Last spring, during the annual rite of my birthday celebration, I was enjoying my favorite Italian dinner with dear family and friends. Yet as I was blowing out the candles, I felt a disquieting unease. The tension was much deeper than the growing awareness of new wrinkles around my hazel eyes. Suddenly, clarity came, casting a shadow over the gathering. Years had passed since I visited the cemetery or observed a grief anniversary. So it was a shock to realize that I am now the mid-life age my father had been when he died by suicide. This waypost has intense meaning and even brings a personal reckoning.
Recalling a Suicidal Experience
Memories of my father came pressing in, and the echo of his act resonated deeply. Going back in time, at my dad’s funeral, I prayed for his divine protection. I lingered over Psalm 121 asking spiritual grace for myself. My first meditations offered little or no peace. But over time, solace and acceptance began to prevail.
Still, emotional closure can be fleeting and elusive, particularly for children of parents who complete suicide. Now, unexpectedly, once again I feel lost, unmoored, and anxious. I contemplate ways in which we are alike. We have some similar strengths to celebrate as well as fragilities that leave me feeling vulnerable. How can I process this emotional milestone? In this arduous, taxing year, I will strive to retrieve the gifts that he shared with me as a young father.
From a Vibrant Life to Running on Empty
In my office, I keep a collection of old passports and mementos that are links to both physical and emotional journeys in my life. My very first passport provides a springboard for reconciling meditation. Inside I find a faded photo of my younger self smiling back through time. My name, the feminine version of my dad’s name Stephen, legally documents my identity. I’ve always thought that in sharing his name he wanted to continuously remind me of his early, vibrant world view.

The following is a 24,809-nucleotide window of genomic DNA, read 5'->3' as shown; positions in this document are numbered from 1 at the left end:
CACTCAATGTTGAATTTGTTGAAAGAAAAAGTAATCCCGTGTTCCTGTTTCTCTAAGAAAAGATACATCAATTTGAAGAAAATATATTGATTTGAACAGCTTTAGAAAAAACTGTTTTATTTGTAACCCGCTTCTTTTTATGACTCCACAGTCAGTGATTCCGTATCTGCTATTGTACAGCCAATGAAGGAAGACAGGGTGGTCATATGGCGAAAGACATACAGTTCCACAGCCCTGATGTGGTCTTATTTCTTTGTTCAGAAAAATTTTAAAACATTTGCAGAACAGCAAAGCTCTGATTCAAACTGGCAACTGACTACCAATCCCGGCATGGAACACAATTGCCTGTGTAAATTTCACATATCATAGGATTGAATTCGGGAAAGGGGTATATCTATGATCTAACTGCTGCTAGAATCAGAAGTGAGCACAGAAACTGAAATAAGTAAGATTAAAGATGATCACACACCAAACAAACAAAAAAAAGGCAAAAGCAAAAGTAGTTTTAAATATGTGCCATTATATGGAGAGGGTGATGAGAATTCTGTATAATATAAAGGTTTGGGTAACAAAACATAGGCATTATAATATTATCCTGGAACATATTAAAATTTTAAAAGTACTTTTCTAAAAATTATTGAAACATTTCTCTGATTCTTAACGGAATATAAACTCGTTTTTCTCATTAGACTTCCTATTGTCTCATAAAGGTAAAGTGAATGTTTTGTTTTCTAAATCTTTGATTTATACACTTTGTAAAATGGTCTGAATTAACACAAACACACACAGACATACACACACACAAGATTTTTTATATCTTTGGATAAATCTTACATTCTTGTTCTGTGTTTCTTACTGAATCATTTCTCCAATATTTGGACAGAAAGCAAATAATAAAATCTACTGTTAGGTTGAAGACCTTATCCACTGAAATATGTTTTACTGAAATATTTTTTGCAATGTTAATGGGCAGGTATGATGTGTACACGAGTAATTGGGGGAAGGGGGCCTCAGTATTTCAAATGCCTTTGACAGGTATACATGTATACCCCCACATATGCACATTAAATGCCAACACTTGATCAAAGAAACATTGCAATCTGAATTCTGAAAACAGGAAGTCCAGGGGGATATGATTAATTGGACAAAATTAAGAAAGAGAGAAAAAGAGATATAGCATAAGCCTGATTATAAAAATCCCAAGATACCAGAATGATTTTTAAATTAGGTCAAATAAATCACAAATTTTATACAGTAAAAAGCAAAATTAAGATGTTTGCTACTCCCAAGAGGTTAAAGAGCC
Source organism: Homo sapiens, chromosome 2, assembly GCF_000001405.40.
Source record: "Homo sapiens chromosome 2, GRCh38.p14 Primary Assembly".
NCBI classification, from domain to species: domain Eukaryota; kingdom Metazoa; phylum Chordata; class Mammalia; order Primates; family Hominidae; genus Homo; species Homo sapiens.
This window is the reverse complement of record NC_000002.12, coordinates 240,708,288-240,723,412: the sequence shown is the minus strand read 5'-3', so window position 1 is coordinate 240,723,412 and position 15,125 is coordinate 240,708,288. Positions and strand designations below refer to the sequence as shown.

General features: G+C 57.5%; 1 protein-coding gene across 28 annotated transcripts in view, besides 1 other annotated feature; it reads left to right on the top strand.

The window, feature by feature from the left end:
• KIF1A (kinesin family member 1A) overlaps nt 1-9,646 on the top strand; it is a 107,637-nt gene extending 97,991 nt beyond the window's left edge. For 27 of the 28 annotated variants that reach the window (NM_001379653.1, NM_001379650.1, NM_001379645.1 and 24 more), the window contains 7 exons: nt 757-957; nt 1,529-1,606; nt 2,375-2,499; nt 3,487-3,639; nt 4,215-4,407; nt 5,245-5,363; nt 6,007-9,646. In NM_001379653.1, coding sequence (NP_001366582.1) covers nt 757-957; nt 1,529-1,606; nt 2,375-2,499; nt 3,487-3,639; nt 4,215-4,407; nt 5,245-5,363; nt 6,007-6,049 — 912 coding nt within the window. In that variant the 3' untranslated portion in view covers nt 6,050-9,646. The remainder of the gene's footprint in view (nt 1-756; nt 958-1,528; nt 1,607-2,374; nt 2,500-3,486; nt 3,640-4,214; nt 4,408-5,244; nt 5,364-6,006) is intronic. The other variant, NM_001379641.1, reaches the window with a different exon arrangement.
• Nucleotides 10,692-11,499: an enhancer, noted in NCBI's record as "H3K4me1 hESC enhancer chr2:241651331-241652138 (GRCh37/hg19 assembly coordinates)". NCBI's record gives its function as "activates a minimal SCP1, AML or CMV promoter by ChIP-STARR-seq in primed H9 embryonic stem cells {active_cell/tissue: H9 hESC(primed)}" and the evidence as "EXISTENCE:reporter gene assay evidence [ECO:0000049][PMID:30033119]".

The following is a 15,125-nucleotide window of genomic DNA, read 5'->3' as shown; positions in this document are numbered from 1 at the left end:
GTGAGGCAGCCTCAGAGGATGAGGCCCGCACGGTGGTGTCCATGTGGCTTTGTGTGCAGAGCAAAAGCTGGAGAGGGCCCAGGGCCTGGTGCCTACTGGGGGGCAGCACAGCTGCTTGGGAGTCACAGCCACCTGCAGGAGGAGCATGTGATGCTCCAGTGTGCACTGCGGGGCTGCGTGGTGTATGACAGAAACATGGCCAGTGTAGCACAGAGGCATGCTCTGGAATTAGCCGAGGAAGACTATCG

When I was a kid, he loomed as a magical life coach who believed that life could always be rich and extraordinary. My dad created a psychological vision board with encouraging mantras for my sister and me to follow. He collected wise quotes and shared life-affirming poetry with us.
In the end, my dad had difficulty living out the vision board he created as chronic depression took hold. As my father grew older, he related to the hit song, Running on Empty, by Jackson Browne. He identified with lyrics that expressed burnout and futility. After he was diagnosed with bipolar disorder, his vision board was cluttered with endless prescriptions and bar tabs that spiraled when he couldn’t find relief in the medications. Sadly, his psychological toolbox didn’t include talk therapy. Sharing with a professional counselor could have made a critical difference.
As his psychological condition worsened, we adjusted to a new normal, moving quietly through the house while dad slept. The routines that accommodated depression became safe and familiar. Yet my bright and resourceful dad held hope of reclaiming stability, so he consulted with doctors about electroconvulsive therapy (ECT) treatments or shock therapy. While he was awaiting the recommended treatments, I went to the post office to apply for that first passport. At the time, my parents were pushing me to explore European history and to venture beyond the claustrophobic confines of his depression. A photographer snapped my passport picture and asked where I was traveling. “France, on a class trip,” I replied with a fragile smile. Though I didn’t admit it, I worried about leaving home.
Before leaving for France, I tapped on his bedroom door to say goodbye. I promised to send postcards, one each day of the trip, and he pledged to walk outside and collect them from the mailbox. Our journeys then were vastly different; his focus on an inner journey, mine on the outside world. While my guidebooks had bright exciting photos, my dad kept a grim metaphorical travel guide of his own on his nightstand. Instead of highlighting enchanting palaces, his booklet described the ECT treatment and mapped the pathways of electrical impulses through the brain. The treatment would force seizures that mysteriously could lead to stability.